Sunday, July 1, 2012

Walking into Paradise

On Saturday, Audubon Alaska and the Matsu Bird Club put together an event to get more people involved with ebird. The idea was to host a field trip to Mud, and Jim Lakes, then to move over to the Palmer Public Library and show everyone how to upload our trip report to ebird.
I already did a post about ebird, (use this blog's search engine to read about it), and since I regularly use ebird, I was mostly interested in the birding.
Mud Lake certainly does not sound too paradaisical, but I had never visited it or adjacent Jim Lake. The area has recently been designated an Important Bird Area. I've heard about the two lakes for years, but did'nt know how to get to them. Thankfully most other people dont know how to get there either.

Mud and Jim lakes are outside of Palmer, and reached by passing through some very lush forest habitat. The forest was loaded with calling birds and biting mosquitos. A new thing that I learned was that the area is the northernmost known range of the Song Sparrow. The local Song Sparrows are very dusky in comparison to typical Song Sparrows.

Along with two Song Sparrows, we were accompanied for a short time by a few White-crowned Sparrows.
At first I thought that this bird was another Song Sparrow, but after I shot a quick photo I realized that it was a juvenile, Common Redpoll. There were also many, Varied, Hermit, and Swainson's Thrushes, Robins, lots of warblers, some woodpeckers, a hare, and even a wolf which I did'nt see. Plenty of other things as well.
The forest was also full of many beautiful flowers like these Chiming Bells being visited by a small butterfly. It was barely half an inch long.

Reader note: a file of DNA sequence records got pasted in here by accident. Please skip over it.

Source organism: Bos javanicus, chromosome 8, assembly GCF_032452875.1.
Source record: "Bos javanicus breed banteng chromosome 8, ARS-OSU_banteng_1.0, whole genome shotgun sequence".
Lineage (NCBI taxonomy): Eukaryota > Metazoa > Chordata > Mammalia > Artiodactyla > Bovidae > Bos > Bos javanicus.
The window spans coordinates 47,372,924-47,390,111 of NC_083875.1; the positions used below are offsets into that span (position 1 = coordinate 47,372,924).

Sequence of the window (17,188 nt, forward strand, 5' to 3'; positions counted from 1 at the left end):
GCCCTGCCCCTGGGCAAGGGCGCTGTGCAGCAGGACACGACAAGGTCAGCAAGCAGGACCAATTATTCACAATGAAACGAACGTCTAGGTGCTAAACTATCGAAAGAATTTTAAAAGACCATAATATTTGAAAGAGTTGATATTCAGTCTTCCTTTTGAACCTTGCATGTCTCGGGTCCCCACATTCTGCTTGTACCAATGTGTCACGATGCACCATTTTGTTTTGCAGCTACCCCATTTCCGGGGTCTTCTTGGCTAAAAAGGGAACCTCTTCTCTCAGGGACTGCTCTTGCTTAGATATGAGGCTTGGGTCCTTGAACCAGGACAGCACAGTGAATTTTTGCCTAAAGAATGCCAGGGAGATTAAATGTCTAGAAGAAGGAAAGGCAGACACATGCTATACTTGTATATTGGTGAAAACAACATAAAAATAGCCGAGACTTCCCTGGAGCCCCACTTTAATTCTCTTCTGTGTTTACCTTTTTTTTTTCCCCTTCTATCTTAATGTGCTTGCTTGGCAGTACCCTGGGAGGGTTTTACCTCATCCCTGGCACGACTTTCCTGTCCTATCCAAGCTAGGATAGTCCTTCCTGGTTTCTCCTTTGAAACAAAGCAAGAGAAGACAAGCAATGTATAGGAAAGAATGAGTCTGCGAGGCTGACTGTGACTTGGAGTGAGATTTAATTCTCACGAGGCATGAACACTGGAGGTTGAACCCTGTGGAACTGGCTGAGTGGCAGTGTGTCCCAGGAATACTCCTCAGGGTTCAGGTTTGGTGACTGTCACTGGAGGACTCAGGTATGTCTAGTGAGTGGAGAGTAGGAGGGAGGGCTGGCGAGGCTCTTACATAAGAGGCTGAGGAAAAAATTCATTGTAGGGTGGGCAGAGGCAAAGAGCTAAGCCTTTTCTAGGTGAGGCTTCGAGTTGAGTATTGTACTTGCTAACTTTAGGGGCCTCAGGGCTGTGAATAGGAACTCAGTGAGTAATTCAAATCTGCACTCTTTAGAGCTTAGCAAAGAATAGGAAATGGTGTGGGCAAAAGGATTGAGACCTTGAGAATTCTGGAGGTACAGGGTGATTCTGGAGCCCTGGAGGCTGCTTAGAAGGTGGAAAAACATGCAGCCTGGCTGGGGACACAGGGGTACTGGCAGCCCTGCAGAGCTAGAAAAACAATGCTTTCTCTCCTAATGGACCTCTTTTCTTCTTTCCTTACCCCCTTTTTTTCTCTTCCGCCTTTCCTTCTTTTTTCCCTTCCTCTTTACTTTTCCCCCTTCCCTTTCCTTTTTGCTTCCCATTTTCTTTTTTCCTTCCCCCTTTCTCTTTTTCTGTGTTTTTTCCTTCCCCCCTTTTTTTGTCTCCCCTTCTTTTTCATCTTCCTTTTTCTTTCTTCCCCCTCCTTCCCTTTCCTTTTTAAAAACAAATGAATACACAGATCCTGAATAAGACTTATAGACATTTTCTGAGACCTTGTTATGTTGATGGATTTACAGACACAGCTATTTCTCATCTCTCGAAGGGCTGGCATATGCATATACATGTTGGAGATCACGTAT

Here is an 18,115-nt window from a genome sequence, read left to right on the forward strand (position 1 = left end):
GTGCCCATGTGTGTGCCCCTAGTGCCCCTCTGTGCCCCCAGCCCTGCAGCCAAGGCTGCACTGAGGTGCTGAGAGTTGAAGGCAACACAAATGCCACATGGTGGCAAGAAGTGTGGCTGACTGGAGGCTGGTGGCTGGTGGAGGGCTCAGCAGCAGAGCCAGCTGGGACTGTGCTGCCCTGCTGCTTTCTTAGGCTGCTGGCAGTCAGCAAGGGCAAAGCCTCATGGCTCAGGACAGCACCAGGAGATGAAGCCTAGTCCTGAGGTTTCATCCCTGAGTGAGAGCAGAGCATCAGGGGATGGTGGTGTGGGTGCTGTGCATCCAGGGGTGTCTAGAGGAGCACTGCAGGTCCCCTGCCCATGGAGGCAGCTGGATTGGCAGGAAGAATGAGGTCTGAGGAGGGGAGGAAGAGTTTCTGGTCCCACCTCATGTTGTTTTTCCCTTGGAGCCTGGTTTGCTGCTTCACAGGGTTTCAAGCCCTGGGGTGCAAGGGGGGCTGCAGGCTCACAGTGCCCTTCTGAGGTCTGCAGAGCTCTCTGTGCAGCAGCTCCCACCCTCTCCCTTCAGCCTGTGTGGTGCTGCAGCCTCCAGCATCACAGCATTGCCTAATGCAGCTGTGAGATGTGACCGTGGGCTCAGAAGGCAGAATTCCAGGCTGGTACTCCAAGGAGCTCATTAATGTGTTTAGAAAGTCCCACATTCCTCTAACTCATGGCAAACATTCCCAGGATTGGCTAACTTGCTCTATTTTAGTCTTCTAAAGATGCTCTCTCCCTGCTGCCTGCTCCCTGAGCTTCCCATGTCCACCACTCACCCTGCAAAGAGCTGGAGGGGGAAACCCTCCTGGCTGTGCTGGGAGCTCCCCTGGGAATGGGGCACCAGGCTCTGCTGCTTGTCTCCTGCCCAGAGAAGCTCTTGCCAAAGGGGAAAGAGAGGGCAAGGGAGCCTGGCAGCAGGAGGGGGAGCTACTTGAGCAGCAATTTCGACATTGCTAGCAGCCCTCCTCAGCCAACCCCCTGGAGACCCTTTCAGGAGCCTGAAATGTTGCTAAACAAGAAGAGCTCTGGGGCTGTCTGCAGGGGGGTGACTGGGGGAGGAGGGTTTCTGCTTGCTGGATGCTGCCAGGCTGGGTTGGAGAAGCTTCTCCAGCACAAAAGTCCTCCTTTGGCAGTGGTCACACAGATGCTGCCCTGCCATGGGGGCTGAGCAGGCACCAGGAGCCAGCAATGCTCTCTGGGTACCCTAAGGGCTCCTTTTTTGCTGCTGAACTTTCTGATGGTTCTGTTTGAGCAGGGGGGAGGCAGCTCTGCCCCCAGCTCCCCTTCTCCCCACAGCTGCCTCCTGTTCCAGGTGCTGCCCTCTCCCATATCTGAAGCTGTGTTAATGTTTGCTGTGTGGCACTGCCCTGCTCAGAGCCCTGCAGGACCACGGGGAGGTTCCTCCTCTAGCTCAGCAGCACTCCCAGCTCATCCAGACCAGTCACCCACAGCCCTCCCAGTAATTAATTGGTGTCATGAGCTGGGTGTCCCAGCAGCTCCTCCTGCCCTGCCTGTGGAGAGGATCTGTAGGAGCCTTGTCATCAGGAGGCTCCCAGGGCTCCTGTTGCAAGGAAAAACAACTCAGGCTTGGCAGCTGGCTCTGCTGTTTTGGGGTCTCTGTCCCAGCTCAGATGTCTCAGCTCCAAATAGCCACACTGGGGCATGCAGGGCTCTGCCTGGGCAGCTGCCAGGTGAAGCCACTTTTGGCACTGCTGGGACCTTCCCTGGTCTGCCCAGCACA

A wild columbine, it's a common sight, but always a welcome one.
This is a type of Wintergreen called, Pink Pyrola. The white fuzz is Black Cottonwood fluff, (seeds).
If there ever was a place that was misnamed, it is Mud Lake. The place is glorious. The day was also gorgious even though the weather lady predicted heavy overcast with scattered showers.
This is nearby Jim Lake. I think that the two lakes are connected.
The trip was being led by Aaron Bowman, the uppermost person in the photo. There would have been more people, but many people were no doubt intimidated by the task of having to learn about ebird.
I saw my first Belted Kingfisher of the year. Also my first Ringnecked Ducks, Yellow Warblers, and Northern Waterthrush. There were Horned and Red-necked Grebes, Lesser Scaup, Common and Barrow's Goldeneyes with young, Herring and Bonaparte's Gulls, etc.
The stars of the lakes were some Trumpeter Swans.
After the great morning of birding, we went to Vagabond Blues in Palmer for lunch, and then to the library to learn how to do ebird.